To start out my internship with Todd Sanders, social media specialist for UW-Green Bay, I was given the responsibility to populate the UWGB Foursquare account and get more students and staff to use it. I began by identifying different lists that users could participate in, including study spaces, campus art and dining locations. I then walked around campus taking photos of all these locations. From there, I had to create each location I was identifying on Foursquare so that our followers could “check-in” to the locations. In addition I took photos of all campus buildings to ensure there were identifying factors attached to each location. I also began leaving tips about locations for followers to add to or participate in. Throughout the semester, we continuously were adding “friends.”
In addition to the Foursquare project, I also assisted with producing videos for Academic Advising with Diploma. We used an actual UWGB diploma and attached eyes to it. It then had conversations with Darrel Renier from Advising in short videos that the office used to connect with students.
I was then a part of a zombie video for Academic Advising. Both students and staff played zombies, which represented students confused about the general education requirements at the University. I played the student running from the zombies, but eventually was caught and turned into a zombie. I met with an academic advisor, and transformed back into a human when I realized the requirements weren’t as difficult as I thought. The final video was put out on the UWGB webpage and Facebook page.
I then began a question and answer video campaign. Through this, I took a video camera out to talk to students. Topics I covered included what do you use social media for, and Thanksgiving plans, traditions, etc. Through this process, I found it was much harder to get students to talk to you than I anticipated. Many students proved to be camera shy and would decline the request to be taped. Some students would be willing to answer questions, but would soon change their mind when they found out I was going to video tape them. I discovered it was easier to find students to talk to in social settings like the Cloud Commons rather than in a high traffic area like the Garden Café. Students on their way to class do not want to be stopped to answer a couple questions. Students who are simply eating, or just hanging out tend to be more perceptive to participating as well, rather than ones that are studying. After finally completely interviews, I got to play around with Premiere Pro, a video editing software, to produce the final project.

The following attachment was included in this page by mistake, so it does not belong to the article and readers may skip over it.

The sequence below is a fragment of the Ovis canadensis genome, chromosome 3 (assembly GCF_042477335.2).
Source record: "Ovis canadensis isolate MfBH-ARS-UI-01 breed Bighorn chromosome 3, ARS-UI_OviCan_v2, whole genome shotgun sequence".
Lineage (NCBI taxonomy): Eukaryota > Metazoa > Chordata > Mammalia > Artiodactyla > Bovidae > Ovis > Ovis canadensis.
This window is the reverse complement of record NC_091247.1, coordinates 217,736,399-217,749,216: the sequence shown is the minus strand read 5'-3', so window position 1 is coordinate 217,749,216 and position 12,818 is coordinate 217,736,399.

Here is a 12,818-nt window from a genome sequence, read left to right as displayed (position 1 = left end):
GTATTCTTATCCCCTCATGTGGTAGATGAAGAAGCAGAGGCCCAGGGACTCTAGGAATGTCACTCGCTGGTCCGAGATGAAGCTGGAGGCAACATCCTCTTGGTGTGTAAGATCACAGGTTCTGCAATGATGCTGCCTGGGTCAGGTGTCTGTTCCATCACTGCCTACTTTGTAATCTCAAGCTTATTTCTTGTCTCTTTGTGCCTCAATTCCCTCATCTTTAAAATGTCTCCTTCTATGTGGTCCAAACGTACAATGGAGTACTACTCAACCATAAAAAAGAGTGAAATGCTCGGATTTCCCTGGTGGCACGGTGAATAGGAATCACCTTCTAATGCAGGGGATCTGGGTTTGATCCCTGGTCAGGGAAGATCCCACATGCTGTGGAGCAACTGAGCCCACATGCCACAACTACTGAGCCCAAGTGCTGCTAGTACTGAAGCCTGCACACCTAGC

I was tasked with the project of creating a video for the Admissions Office to use on Admitted Students Day. After brainstorming ideas, we came up with producing a Student ID video, highlighting the many uses the ID serves on campus. Todd and I identified which uses to highlight, and then I created a large version of a Student ID card, with a box cut out where the headshot should be. Todd and I worked on shooting segments that I would act as the ID. I then rounded up other students to be in the video. After shooting about a dozen locations, Todd and I worked on editing and putting together the video. The final project was included in a welcome email from me to more than 50 prospective students. The video has also been on the UWGB Current Students webpage for more than a month.
I final project for the semester that Todd and I worked on together was a One Day on Campus event. This event included getting photos of different aspects of campus for 24 hours. The idea was to get at least one photo of something on campus every hour for the full 24 hours. We reached out to the campus community for help in order to get more people involved and have a better turnout of photos. We created both a Facebook page for the event, as well as a Twitter hashtag titled #gb1day. Todd and I were awake and on campus for 24 hours straight. We created challenges along the way to get students involved. By the end of the 24 hours we had taken and/or received about 230 photos. The photos were then all compiled into a flickr album for people to view.
In addition to these projects, I was invited to participate in social web meetings throughout the semester, involving various departments around campus who are involved and using social media. Through these meetings, I have gotten to know some extraordinary people and learned so much about the uses of social media.
Many days included a brainstorming session to come up with ideas of how to better incorporate social tools to reach out and connect with the campus community. I enjoyed the experience very much, and learned something new each day from Todd and others involved with social media.
I look forward to continuing the internship for the spring 2012 semester. We have many projects already that will come including a welcome video for Admissions, working with the Weidner Center to use social media, and Commencement. I plan to continue to work with Foursquare and get the campus community more involved with these types of tools.